Hundreds of code defects were corrected, and in addition to code optimization implemented directly by SNA, a spreadsheet was created for the Adroit designers and artists, recommending non-code optimizations such as splitting large landscapes into smaller sectors that Unity can load and unload dynamically, in order to reduce the game's memory requirements. The download size of the delivered game was reduced by several gigabytes, a factor which in itself improves responsiveness on modes systems.

In 2021 and after SNA's successful engagement, the proven feasibility of Mission HydroSci's pedagogy and its measurable in-classroom educational benefits earned an additional grant of US$8 million for the University of Missouri, allowing Adroit Studios Gaming Lab to approach the next generation of educational games with a much larger team.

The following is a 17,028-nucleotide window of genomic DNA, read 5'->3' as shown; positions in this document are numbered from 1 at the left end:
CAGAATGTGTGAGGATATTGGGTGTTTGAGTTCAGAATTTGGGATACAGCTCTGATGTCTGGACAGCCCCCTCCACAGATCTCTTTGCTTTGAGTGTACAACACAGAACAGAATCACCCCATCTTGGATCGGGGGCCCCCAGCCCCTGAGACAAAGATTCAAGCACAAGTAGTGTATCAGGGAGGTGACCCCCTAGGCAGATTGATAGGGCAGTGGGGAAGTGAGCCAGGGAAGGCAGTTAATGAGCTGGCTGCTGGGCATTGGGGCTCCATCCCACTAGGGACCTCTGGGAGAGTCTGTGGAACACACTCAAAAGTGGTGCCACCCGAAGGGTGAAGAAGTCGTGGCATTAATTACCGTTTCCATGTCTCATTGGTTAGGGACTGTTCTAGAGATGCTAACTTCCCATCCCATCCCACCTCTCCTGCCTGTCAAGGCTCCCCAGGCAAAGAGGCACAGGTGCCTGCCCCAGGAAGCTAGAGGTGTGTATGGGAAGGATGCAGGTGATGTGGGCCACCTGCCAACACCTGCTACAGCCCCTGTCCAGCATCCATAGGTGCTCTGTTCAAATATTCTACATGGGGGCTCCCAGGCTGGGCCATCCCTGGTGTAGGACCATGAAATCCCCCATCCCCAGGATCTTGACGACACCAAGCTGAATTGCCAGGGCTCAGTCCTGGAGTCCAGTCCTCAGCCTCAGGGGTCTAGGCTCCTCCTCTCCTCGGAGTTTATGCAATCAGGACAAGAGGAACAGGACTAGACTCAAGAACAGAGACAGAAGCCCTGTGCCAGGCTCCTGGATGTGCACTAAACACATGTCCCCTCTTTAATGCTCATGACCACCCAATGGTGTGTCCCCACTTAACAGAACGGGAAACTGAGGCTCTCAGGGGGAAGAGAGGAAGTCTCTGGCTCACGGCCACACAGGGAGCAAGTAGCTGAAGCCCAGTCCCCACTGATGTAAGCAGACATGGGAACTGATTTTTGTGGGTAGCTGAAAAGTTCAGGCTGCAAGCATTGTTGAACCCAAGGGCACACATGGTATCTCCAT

Sine Nomine Associates is proud to be numbered among Technical Partner organizations on the Adroit Studios Gaming Lab web site.

About the Mission HydroSci Project

Mission HydroSci represents a milestone for Adroit. This immersive first-person game enlists middle school students to take on the roles of young scientists in a near-future mission to an earth-like planet in search of water resources.

The mission takes an unfortunate turn when a fire forces evacuation of the orbiting research station, and the students' escape pod malfunctions and crashes, leaving them stranded some distance from the rest of the team. Eventually reunited with the others, the quest to understand the planet's ecology and sustainably harvest resources continues -- with the additional twist of discovering a mysterious, ancient ruin built by an unknown and long-departed species.

Finding the source of pollution in a river near the human settlement and delving into the alien ruin to learn its secrets, lead the student through many learning challenges in which they must apply scientific methodology to support their decisions. An in-game AI companion provides structure for the student to formulate hypotheses and logical arguments, to conduct experiments and gather data to evaluate their hypotheses, and to present their conclusions in dialog with non-player human characters.